NASCAR Doesn't Fine Austin Dillon For Intentionally Wrecking Another Driver Under Caution

Remember the awkward coincidence of NASCAR driver Kevin Harvick being in the television booth when a driver he called a spoon-fed rich kid intentionally wrecked someone under caution? Well, that kid got no fines or penalties for it. Instead, NASCAR served up penalties to drivers whose cars failed inspection.


The drivers who actually got fines from the weekend at Phoenix International Raceway were Brad Keselowski and, oddly enough, Harvick. Both drivers’ race finishes in the Monster Energy NASCAR Cup Series’ Camping World 500, fifth for Keselowski and sixth for Harvick, are now labeled as “encumbered” by NASCAR. That means they won’t get any playoff points for the finishes.

Keselowski’s race car failed post-race inspection in Phoenix for its suspension having too much rear steer, and the resulting penalties from NASCAR are the encumbered finish, a $65,000 fine and three-race suspension to his crew chief, and the loss of 35 driver points and 35 owner points in the championship.

The Harvick car was the random selection to go to the NASCAR research and development center after the race, and that team got the hammer put on them when NASCAR found an unapproved track bar assembly. Harvick’s crew chief will pay $25,000 and miss a race, and his Stewart-Haas Racing team will lose 10 owner points and 10 driver points.

Meanwhile, Harvick’s favorite kid who ran another driver into a wall on purpose is doing just fine. No penalties there, no siree!

The driver whom NASCAR let completely off the hook was Austin Dillon, who intentionally wrecked Xfinity Series regular Cole Custer under caution after Custer caused him to spin with 11 laps to go in the Xfinity race on Saturday. Dillon, a Cup Series regular, slowed under caution and put Custer in the wall after the spin.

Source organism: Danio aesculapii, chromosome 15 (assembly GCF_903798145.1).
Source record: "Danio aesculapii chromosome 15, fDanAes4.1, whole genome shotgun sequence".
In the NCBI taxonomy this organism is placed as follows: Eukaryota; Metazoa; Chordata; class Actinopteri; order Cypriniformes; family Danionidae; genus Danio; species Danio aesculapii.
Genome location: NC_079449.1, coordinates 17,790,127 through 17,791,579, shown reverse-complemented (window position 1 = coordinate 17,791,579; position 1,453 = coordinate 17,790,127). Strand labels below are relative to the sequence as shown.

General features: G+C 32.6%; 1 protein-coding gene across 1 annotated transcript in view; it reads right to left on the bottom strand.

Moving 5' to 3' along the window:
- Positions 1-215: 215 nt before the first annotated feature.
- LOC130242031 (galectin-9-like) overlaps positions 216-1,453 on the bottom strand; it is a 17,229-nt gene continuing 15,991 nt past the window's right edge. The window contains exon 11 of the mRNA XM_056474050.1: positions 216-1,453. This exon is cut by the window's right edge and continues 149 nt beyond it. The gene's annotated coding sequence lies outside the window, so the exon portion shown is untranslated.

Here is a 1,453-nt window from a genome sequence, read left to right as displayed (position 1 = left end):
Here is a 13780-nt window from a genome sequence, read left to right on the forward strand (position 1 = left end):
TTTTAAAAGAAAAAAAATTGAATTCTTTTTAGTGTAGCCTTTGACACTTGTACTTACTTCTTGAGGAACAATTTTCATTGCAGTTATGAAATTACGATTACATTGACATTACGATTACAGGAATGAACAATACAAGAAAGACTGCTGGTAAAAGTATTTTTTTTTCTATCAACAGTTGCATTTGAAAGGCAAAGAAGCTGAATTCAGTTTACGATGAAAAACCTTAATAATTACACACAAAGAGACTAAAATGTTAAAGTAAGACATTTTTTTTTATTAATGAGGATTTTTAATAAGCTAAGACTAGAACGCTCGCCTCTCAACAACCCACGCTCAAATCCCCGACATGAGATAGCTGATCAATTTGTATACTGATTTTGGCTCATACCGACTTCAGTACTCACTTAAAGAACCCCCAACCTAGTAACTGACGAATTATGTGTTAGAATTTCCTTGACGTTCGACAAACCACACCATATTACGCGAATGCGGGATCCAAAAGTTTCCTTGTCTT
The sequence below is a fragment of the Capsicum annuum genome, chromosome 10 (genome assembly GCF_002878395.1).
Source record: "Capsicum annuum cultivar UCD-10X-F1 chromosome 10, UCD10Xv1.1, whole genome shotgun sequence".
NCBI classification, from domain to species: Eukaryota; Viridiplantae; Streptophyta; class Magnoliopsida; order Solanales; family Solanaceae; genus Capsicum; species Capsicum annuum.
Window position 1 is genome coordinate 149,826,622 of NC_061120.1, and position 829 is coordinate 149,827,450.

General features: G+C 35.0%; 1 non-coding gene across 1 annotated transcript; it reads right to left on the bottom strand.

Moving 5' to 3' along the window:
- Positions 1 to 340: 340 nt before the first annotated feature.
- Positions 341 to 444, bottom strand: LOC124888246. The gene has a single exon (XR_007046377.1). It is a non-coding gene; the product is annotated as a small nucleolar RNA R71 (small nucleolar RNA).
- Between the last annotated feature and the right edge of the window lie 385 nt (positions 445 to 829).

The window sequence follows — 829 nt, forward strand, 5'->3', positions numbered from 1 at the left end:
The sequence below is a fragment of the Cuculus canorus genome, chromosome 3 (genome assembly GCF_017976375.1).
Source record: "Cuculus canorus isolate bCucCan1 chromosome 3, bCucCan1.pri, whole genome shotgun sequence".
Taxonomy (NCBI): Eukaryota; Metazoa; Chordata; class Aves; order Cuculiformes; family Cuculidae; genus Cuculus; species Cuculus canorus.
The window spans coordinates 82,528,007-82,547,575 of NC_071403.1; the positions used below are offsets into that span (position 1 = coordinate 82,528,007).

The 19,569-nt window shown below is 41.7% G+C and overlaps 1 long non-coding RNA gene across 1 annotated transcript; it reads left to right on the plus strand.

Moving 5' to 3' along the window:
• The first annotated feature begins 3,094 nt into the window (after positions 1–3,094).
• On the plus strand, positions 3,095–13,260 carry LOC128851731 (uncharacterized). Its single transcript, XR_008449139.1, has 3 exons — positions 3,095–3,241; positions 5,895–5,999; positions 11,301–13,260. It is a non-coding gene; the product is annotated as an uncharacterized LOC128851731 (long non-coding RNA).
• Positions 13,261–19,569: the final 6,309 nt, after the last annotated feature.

A much more dangerous wreck under caution got Kyle Busch parked by NASCAR for nearly three races back in 2011, but penalties for intentional wrecks haven’t always been that as heavy as that one. As for Dillon, he’ll face no penalties.

Officials called Dillon and his crew chief to the hauler—which is NASCAR talk for getting in a decent amount of trouble—after the wreck, and Dillon said in a television interview that he and the officials will “probably just have a Coke and discuss things, and it’ll be all good.” Plus one for the sponsor placement!


Perhaps the worst part of it all is, the sanctioning body let Dillon’s intentional wreck slide by with no penalties less than a week after NASCAR executive vice president Steve O’Donnell told reporters that drivers wouldn’t be allowed to use their cars in dangerous ways. From Autoweek:

“We’re very clear that we’re not going to allow a car to be used as a weapon,” O’Donnell said. “We didn’t see that in [a wreck between Busch and Joey Logano in Las Vegas, which was not penalized and neither was the post-race fight]. We looked at [that] as good, hard racing. ... if there’s an intentional something that happens on the racetrack, we’ll have to react.”


Seriously, this is like an adult telling kids that they’ll get grounded for eating cookies before dinner, and then watching those kids eat cookies without saying a word.

Keep eating those cookies, Austin Dillon. It sounds like Auntie NASCAR will let you do it. Let’s just hope no one gets hurt in the process.

Staff writer, Jalopnik



Sooner or later one team’s going to turn their car into a tank and just demolition derby the field. Who cares about top speed or aerodynamics if you can take out the competition and run unopposed?